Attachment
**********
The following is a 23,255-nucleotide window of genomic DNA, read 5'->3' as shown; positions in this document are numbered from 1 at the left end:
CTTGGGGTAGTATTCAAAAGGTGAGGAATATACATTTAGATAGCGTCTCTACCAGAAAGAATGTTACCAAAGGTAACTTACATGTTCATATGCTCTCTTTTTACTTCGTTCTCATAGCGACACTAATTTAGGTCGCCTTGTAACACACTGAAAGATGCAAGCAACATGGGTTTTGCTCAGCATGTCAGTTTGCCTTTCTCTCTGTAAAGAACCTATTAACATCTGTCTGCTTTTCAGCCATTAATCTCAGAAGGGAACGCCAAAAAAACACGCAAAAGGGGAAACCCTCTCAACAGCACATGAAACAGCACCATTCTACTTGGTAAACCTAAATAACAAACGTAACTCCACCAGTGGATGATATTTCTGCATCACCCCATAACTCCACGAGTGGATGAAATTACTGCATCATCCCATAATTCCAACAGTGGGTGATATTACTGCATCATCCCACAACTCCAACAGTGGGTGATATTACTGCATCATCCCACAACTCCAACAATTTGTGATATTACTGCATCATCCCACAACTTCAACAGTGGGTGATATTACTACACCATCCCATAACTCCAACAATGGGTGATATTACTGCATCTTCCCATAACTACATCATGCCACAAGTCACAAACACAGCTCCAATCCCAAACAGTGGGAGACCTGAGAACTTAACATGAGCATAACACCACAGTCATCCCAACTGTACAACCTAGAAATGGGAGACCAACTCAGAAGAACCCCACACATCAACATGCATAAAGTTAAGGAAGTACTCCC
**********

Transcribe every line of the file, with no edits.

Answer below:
The following is a 23,255-nucleotide window of genomic DNA, read 5'->3' as shown; positions in this document are numbered from 1 at the left end:
CTTGGGGTAGTATTCAAAAGGTGAGGAATATACATTTAGATAGCGTCTCTACCAGAAAGAATGTTACCAAAGGTAACTTACATGTTCATATGCTCTCTTTTTACTTCGTTCTCATAGCGACACTAATTTAGGTCGCCTTGTAACACACTGAAAGATGCAAGCAACATGGGTTTTGCTCAGCATGTCAGTTTGCCTTTCTCTCTGTAAAGAACCTATTAACATCTGTCTGCTTTTCAGCCATTAATCTCAGAAGGGAACGCCAAAAAAACACGCAAAAGGGGAAACCCTCTCAACAGCACATGAAACAGCACCATTCTACTTGGTAAACCTAAATAACAAACGTAACTCCACCAGTGGATGATATTTCTGCATCACCCCATAACTCCACGAGTGGATGAAATTACTGCATCATCCCATAATTCCAACAGTGGGTGATATTACTGCATCATCCCACAACTCCAACAGTGGGTGATATTACTGCATCATCCCACAACTCCAACAATTTGTGATATTACTGCATCATCCCACAACTTCAACAGTGGGTGATATTACTACACCATCCCATAACTCCAACAATGGGTGATATTACTGCATCTTCCCATAACTACATCATGCCACAAGTCACAAACACAGCTCCAATCCCAAACAGTGGGAGACCTGAGAACTTAACATGAGCATAACACCACAGTCATCCCAACTGTACAACCTAGAAATGGGAGACCAACTCAGAAGAACCCCACACATCAACATGCATAAAGTTAAGGAAGTACTCCC